Wolphert Jacob Beeldsnijder Matroos Majorin Elizabeth Bijval Pollux Ernst Matroos Elizabeth Bijval Mini tree diagram

Castor Jacob Matroos

also known as Jacob Beeldsnijder Matroos

27th Oct 1779 - 1817

Life History

27th Oct 1779

Born in Suriname


Died in Amsterdam


From the Dutch Archives (Google translation)

1780, December 14, baptized by me .. in the church of Paramaribo three loggerhead mustise children with names:
the first Elizabeth Bijval born November 28, 1776
the second Castor Jacob Matroosen and third Plux Const Matroosen born the October 27, 1779 being twins.
All three born to the mulatto Elizabeth belonging now to W J Beeldsnijders Matroos

Martha Tjoe Nij tells us that:

"In 1781 the twins receive their manumission letters and are sent to the Netherlands to receive training."
[Given that they already had surnames at their baptism, in 1780, they were probably already free, but needed papers to leave the country ]

census_1811_J_Matroos_sm.jpg In the Surinam Census in 1811

Jacob is 32 years old.

In the 'List of the Free Coloured and Black Population of Surinam - 1811' (An index to the 1811 census) the entry to the right is listed as H. Matroos and Family. Closer examination shows that it is actually J C Matroos (Jacob Castor Matroos).

Check out the signature on the census: census_1811_H_Matroos_signature_sm.jpg

Jacob is listed as 'Free, Coloured' Living with Lucia van Matroos and a number of children.

It appears that Jacob and family owned 3 slaves:


Jacob_Matroos_Death.jpg Sometime after 1811, Jacob emigrated to Holland, and died there in 1817. He was buried in the Oude Kerk, in the Maria Chapel, grave nr. 41.

"The twins left in April 1789 from Suriname to the Netherlands for their training. In February, 1797 they returned to their homeland. They were working in various administrative positions within the government and the private sector. Jacob Matroos shortly afterMay, 31, 1817 when he made his will in Paramaribo - he found himself in that moment in morbid condition. He died a few months later in the Netherlands. He left in Suriname a wife and five children." [From a Facebook page - translated?]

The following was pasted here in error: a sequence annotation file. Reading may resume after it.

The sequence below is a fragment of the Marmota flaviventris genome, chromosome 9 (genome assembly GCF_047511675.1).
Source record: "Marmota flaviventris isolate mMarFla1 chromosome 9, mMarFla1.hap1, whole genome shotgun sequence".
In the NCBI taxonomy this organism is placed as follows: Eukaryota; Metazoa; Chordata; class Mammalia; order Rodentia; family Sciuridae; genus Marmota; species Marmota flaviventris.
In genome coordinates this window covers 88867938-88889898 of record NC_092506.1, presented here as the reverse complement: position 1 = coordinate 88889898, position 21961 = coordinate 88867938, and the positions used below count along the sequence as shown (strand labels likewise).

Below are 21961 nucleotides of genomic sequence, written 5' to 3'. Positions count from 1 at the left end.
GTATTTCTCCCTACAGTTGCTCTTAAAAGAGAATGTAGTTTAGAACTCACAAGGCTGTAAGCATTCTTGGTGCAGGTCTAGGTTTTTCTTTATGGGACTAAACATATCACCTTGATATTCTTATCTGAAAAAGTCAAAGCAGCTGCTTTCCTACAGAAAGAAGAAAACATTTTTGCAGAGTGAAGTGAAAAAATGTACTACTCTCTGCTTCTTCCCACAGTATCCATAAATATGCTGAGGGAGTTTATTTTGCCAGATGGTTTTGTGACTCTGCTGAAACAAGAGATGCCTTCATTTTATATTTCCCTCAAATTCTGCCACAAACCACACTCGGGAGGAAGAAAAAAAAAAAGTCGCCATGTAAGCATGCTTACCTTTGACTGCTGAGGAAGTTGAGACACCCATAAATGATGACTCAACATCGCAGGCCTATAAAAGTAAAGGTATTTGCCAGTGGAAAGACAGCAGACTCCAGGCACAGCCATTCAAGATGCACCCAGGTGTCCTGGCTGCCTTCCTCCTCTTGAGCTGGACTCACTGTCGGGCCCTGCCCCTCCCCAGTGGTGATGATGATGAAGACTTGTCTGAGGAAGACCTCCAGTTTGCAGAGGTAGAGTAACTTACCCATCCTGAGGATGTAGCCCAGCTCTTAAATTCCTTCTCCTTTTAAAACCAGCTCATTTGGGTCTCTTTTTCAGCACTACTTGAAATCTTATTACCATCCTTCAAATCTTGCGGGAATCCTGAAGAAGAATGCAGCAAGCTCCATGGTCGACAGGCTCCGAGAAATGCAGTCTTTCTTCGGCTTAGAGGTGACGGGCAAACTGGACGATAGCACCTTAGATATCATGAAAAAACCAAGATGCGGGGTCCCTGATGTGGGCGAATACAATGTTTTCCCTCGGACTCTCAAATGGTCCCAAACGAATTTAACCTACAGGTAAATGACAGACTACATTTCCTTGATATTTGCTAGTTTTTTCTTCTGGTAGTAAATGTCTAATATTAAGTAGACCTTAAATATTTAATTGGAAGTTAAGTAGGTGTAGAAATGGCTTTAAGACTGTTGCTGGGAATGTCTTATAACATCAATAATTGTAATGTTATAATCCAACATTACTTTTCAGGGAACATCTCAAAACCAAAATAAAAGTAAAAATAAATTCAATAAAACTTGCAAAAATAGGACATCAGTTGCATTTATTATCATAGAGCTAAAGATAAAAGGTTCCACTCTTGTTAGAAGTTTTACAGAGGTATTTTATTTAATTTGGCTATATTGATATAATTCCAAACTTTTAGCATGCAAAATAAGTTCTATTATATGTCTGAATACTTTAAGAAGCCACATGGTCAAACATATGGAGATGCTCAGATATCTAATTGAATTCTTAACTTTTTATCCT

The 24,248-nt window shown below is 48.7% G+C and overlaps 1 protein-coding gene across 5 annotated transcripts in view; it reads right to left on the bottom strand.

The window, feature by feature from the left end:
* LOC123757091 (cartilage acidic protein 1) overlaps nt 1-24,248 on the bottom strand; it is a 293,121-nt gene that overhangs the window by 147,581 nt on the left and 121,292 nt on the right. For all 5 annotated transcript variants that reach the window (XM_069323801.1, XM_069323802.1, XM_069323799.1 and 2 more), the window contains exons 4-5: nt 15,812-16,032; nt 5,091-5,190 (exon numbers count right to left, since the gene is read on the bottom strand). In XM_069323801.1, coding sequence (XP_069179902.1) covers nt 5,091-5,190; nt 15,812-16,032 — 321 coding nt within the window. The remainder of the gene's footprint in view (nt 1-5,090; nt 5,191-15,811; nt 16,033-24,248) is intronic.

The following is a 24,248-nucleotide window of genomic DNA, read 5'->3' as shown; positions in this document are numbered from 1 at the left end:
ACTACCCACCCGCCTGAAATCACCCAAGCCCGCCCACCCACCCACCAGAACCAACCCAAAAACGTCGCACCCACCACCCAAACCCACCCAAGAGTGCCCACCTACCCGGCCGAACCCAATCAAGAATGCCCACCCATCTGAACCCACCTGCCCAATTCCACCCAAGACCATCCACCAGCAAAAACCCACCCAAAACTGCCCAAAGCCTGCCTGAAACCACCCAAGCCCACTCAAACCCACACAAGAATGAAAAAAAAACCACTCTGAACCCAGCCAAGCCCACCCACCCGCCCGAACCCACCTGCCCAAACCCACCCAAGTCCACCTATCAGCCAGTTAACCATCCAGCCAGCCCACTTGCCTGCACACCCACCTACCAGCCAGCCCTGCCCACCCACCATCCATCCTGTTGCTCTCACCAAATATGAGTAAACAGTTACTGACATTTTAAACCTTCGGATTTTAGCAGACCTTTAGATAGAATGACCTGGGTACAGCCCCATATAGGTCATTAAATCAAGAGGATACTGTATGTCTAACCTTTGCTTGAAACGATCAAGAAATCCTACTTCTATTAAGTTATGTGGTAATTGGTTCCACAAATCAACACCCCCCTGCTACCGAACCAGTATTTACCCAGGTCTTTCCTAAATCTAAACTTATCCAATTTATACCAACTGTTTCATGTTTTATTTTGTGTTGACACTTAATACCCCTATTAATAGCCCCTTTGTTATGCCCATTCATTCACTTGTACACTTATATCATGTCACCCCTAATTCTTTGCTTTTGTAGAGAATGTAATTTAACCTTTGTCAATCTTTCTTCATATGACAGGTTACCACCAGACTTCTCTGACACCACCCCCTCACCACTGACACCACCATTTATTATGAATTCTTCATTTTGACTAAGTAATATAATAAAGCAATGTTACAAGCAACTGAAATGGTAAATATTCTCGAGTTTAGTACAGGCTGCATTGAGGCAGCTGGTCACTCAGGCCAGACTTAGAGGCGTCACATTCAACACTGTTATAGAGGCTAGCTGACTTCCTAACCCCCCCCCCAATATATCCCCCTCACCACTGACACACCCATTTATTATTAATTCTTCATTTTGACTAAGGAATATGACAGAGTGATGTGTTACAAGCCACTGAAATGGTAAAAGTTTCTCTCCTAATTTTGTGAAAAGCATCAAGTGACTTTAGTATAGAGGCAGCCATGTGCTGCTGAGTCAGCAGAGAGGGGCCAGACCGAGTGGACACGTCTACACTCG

The Death registration (left) tells us that at the time of his death he was living at Doelstraat 13 in Kanton / Section 2, in ??? (probably a suburb of Amsterdam).

Notification of death was by Jan Hendrick Brack (inn/lodging house keeper - possibly Jacob's landlord) and Jan Wijenberg ('speaker or claimant subscribing' for the deceased - Google translation).

It is probably no coincidence that in March, 1817 his half-sister Majorin Elizabeth applies to the Surinam authorities for permission to go to Amsterdam.

Jacob Matroos_Gravestone A visitor to the Oude Kerke in Amsterdam wrote the following:

"So why was I interested in Jacob Matroos Beeldsnijder's (American: Bellsnyder) gravestone? I don't know. Maybe it's because he was born a slave and I didn't think there were former slaves buried in Dutch church grounds. I think that it's great that his remains lie in this great church as, well, proof of not only the Dutch involvement in the trans-atlantic slave trade but also proof that African peoples did live in Amsterdam during the Golden Age and perhaps slavery was in fact at the doorstep of Amsterdam and not just out there in the colonies even though this does not seem to be acknowledged.

"I've googled him since and learnt so much. He (and his twin Ernst) were born slaves in Suriname to a mulatto woman whose Afro-Surinamese mother's name was Adjuba. Adjuba, Edjoba. Hmmm. Sounds like an Nzema name to me, which is highly possible because I know that a lot of Black Surinamese were taken from the coast of what is now modern day Ghana.

"Jacob's father was a Dutchman, Jacob Wolphert Beeldsnijder, who was at one time Governor of Suriname and who came from a respectable family. After being given his freedom from slavery, the younger Jacob spent some years as a youth in Netherlands, then returned to Suriname where he held several jobs. Taken ill as an adult, he returned to Amsterdam where he eventually died and was buried here in De Oude Kerk leaving behind a wife and several children in Suriname.

"When his gravestone was pointed out to me, a great wave of satisfaction came over me. I had insisted to N'ku that I wasn't leaving the church without seeing his grave. No, he's not my ancestor, but right then and there, I could imagine what it must feel like to find an ancestor. The icing on the cake of course is his maternal grandmother's possibly Nzema name, Adjuba."


1. Martha Tjoe Nij, a Surinamese genealogist, gave us the following information about Betje, mother of the twins:
"Betje van Beeldsnijder [Elizabeth Bijval] born 1742 - deceased 1830 - belonging to Wolfert Jacob Beeldsnijder Matroos is a mullatin. She is a daughter of the Free Adjuba van Betje van Beeldsnijder that died in 1808."
It may be that Betje had a slave name, and that it was the same slave name as her mother.

2. In a facebook page, it is reported that Jacob and is twin Ernst were born enslaved. The twins and their mother were released from slavery in February, 1871.

3: The above visit to the Oude Kerke was recorded in a blog and the blog is no longer accessible.